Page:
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I'm a Jewish fashionista living in New York and I write this blog to try to deliver modest fashion to all women, everywhere. This blog is all about Less Is More. Don't forget to follow me on Twitter @vinniecocoa and on instagram @the.oak! CONTACT & INQUIRIES:

Monday, June 13, 2011

You Go Girls!

You  may not know this about me, but I happen to be a ridiculous sports fan. Growing up in Brooklyn with four brothers (and two sisters), I have been exposed not only to the fascinating world of fashion, but the wide world of sports too.

Very rarely do these two merge; in fact, more often than not, the basketball court, the baseball and football fields, the hockey rink and the soccer pitch are the only places where fashion statements don't make a play (pun intended). Aside from the tennis pros (ie: Venus and Serena Williams), the sports arena is where the clothes on your back literally define who you are. You just can't be a Red Sock and wear a Yankee uniform in the game (pssshhh, like they could! But I digress).

It is largely accepted, however, to wear certain other garments that define the life you lead off the court/field/rink/pitch/etc.; (Serena and Venus know that all too well).

Yea...try telling that to Naama Shafir or the Iranian Women's Soccer team.

In the past few weeks, these women have been subjected to eliminations and forfeits in their respective sports on account of, believe it or not, MODESTY.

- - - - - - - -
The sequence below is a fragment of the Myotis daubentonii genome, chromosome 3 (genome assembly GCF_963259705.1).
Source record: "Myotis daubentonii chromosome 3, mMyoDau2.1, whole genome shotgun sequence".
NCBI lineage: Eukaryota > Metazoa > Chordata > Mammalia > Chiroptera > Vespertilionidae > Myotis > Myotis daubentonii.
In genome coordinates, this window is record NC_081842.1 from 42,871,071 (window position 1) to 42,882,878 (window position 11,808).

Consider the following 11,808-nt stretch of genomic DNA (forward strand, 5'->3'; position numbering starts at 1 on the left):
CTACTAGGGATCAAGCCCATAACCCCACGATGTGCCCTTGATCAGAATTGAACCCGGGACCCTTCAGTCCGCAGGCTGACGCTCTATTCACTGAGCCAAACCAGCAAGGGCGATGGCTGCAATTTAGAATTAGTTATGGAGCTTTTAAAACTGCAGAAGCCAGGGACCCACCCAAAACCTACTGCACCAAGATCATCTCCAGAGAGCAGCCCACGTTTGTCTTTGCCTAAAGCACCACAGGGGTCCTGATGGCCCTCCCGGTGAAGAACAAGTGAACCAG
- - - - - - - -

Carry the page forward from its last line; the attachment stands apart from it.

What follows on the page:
Shafir, an Israeli, orthodox girl who won an NCAA basketball scholarship to the University of Ohio was eliminated by FIBA Europe (Europe's basketball governing body) from playing in a match in Poland. Why, you ask? Because she wears a t-shirt underneath her uniform for modesty reasons (see below), and their rules state that all players must be wearing the exact same uniform. Shafir refused to go bare-shouldered, and so she was not allowed to play. Dislike!

In a country where women scarcely have rights, let alone the luxury to play sports, the Iranian women's soccer team and Olympic hopefuls were disqualified from their pre-Olympic qualifying match because they refused to take off their head-scarfs for their match. FIFA, the governing body of soccer cited safety concerns and chocking hazards for their justification, but I call that bull-doody. It's just ridiculous.

I have no intentions of making political or religious statements on whether these women should forgo their beliefs and traditions for the sake of a game, but then again, I shouldn't have to. Women should have every opportunity to play, and just like in the real world or in the workplace, there should be appropriate allowances and room for personal beliefs.  Whether they are religious in form or not, I would never tell a player not wear their lucky underwear that they haven't washed since they were 12 years-old, or whether they should cheer or pray or point to God after a game-winning shot.

If no one else will, I applaud these women. In a mostly boys club, they stay true to their beliefs and are every bit the fierce women they are in their game.

After all, it's not whether you win or lose, but HOW you play the game, right? Clearly FIBA and FIFA did not get that message. Despite that, at the end of the day, these women are the real winners.

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